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I never tire of noting how the same ideology that goes on about the “rights of nature” goes on in the very next breath to deny human nature, or even to argue that invoking human nature is hate speech. You know, like suggesting that it is possible to know what a woman is without a degree in biology.

And then there are stories like this, from Politico, that send me to my popcorn stash:

‘Rights of nature’ law clinic faces transphobia allegations

Accusations of transphobia are roiling a law clinic that spearheads campaigns to establish legal rights for lakes and rivers.

Since last summer, seven of the 15 staffers or contract attorneys have left the nonprofit Community Environmental Legal Defense Fund, which gained some renown in recent years as a leader of the “rights of nature” movement to win civil rights for parts of the environment. Three of those who quit told E&E News the organization was divided by a toxic work culture that resisted efforts to make it more inclusive, including for LGBTQ people. . .

Kira Kelley, a former contract attorney, said a current CELDF staffer repeatedly misgendered transgender and nonbinary people when referring to them in conversations. Kelley and another former staffer also said a different co-worker made comments about chemicals in water turning people transgender. . .

It gets better. One of the current causes of CELDF is opposing a proposed new mine in Nevada that would produce lithium and other rare earth minerals that our prospective green energy systems badly need—go figure—but one of the local groups they allied themselves with turns out to be . . . problematic:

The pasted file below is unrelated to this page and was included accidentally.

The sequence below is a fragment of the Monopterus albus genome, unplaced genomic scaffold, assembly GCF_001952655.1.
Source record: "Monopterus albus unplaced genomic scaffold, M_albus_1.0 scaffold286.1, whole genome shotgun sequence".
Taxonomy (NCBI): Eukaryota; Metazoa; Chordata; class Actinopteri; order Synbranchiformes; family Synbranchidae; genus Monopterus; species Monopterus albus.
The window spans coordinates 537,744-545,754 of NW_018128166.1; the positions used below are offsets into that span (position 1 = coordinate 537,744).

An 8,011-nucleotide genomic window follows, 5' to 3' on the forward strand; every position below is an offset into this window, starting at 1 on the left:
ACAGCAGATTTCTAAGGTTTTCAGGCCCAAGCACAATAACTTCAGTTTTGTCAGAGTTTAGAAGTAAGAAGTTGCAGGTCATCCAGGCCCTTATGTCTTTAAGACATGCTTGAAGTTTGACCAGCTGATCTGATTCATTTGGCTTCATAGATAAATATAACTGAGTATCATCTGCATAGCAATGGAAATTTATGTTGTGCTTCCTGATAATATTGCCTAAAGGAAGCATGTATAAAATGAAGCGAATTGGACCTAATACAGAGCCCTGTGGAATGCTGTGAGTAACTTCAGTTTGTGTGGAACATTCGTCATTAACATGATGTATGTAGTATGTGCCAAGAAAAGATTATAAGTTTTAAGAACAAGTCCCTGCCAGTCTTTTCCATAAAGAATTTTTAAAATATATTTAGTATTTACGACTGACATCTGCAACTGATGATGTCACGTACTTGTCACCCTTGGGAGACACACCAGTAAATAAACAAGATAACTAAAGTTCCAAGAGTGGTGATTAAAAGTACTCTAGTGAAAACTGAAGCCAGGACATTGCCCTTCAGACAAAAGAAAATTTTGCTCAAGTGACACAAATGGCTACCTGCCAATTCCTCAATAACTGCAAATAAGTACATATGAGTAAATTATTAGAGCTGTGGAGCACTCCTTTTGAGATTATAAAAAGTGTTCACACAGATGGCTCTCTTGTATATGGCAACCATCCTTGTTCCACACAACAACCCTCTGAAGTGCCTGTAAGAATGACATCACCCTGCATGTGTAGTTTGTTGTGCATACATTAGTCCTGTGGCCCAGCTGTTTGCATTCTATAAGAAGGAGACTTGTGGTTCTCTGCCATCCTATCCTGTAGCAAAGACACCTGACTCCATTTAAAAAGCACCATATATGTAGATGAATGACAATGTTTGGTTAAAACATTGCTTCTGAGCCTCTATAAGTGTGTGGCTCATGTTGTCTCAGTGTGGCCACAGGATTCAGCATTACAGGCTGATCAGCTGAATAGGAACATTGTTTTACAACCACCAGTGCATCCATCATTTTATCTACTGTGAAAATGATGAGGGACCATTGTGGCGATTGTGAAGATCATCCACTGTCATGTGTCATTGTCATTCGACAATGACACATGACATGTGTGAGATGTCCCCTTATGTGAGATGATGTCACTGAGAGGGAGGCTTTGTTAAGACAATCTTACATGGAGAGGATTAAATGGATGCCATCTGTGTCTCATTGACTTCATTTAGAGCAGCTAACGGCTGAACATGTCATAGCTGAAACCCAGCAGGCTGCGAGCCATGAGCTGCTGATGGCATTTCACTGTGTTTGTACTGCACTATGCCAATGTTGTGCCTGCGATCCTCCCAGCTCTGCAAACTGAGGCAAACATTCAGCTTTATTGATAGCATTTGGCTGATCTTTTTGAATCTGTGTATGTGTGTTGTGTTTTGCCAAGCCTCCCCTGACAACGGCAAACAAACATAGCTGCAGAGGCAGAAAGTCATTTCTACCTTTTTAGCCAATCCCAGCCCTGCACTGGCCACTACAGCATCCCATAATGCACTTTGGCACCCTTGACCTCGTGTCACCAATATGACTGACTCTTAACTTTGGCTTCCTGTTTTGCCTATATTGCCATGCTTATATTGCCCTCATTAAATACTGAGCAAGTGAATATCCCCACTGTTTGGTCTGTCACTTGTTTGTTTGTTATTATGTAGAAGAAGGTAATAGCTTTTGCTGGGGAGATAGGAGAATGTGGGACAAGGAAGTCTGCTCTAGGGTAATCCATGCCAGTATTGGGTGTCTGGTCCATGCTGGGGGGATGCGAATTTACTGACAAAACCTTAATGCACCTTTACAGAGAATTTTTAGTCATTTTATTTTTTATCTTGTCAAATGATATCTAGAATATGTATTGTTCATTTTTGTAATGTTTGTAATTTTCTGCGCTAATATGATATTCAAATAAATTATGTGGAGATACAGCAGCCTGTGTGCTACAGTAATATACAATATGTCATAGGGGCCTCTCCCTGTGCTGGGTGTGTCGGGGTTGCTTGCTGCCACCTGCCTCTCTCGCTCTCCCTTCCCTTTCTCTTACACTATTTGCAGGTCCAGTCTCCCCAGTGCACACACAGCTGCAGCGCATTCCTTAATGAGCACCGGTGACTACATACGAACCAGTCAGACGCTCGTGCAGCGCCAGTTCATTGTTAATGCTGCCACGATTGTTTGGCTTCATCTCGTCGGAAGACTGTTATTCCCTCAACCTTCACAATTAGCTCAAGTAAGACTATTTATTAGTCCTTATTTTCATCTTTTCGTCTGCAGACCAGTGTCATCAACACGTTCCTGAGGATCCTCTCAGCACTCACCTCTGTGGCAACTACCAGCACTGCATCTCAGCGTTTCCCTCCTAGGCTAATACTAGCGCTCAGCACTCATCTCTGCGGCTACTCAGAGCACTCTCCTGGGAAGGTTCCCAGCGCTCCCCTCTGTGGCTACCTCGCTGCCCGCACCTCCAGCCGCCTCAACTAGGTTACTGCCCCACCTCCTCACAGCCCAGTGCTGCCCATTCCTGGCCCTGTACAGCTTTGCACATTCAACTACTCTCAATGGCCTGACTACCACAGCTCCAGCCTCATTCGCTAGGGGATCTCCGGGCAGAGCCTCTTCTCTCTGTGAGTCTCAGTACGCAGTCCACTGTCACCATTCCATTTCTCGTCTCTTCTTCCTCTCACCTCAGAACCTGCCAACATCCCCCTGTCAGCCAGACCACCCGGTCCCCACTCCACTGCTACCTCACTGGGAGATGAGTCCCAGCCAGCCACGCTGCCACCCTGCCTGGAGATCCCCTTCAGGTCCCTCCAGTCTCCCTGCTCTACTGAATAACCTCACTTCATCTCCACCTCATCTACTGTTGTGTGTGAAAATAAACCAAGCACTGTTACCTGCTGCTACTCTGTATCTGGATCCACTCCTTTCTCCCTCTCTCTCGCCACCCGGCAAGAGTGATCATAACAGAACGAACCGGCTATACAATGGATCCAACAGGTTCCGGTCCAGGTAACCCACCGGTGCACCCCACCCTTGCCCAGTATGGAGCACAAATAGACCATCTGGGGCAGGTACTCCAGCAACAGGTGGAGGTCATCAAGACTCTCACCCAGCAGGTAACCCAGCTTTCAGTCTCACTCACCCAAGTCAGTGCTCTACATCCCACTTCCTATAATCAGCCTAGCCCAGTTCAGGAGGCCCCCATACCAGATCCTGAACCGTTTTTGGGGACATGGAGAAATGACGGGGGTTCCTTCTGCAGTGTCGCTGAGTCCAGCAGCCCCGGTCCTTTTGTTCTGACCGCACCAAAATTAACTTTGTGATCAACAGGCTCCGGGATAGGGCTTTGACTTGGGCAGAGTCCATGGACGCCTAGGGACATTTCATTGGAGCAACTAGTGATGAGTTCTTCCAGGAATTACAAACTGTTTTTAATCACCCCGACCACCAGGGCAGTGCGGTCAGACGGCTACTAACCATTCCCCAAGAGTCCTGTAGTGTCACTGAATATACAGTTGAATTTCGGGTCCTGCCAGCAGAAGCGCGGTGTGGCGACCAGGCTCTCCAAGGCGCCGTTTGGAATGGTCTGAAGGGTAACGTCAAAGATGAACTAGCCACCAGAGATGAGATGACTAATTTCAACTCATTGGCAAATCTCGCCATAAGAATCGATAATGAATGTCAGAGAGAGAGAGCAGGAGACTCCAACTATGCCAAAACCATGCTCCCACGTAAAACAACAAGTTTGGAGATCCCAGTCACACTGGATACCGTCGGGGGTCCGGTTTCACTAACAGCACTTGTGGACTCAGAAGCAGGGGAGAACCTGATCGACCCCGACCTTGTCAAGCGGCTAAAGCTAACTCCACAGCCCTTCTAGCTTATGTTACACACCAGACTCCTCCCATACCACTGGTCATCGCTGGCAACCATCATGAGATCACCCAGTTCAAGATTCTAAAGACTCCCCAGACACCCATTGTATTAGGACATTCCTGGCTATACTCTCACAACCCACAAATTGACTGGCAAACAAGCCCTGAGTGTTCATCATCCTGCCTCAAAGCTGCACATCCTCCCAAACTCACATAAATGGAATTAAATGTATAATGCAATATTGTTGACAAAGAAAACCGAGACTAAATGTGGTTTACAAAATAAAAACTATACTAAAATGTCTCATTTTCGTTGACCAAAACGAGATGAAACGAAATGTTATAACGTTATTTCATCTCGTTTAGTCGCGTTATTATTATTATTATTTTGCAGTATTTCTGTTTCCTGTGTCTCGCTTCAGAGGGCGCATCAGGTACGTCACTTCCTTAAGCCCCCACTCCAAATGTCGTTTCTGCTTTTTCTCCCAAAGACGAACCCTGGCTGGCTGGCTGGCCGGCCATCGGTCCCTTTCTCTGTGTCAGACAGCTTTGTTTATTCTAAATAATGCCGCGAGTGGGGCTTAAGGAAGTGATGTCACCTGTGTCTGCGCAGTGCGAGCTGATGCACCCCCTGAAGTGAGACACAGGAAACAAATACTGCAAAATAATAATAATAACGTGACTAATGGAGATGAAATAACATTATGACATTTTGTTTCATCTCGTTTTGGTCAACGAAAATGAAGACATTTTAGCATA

In that statement, the group also addressed its public support of a campaign in Nevada backed by Deep Green Resistance, a loose collection of environmental activists, against a project that if it moves forward will be the largest U.S. lithium mine.

Deep Green Resistance, a self-described “radical feminist” group, advocates for an end to industrial civilization — and opposes rights for transgender people.

Keep going. It gets weirder:

Jensen and DGR identify as “radical feminist,” a worldview that believes in the abolition of gender as a social construct. This also means DGR essentially denies the existence of transgender people, referring on its website to transgender women as “people born male and socialized into masculinity.” Practically speaking, the group opposes letting transgender women have access to “women-only” spaces like bathrooms.

I must say, I hadn’t appreciated the genius move of simply denying gender altogether. That would solve a whole lot of problems in a hurry, and save the trouble of keeping up with the ever changing kaleidescope of the proper letters.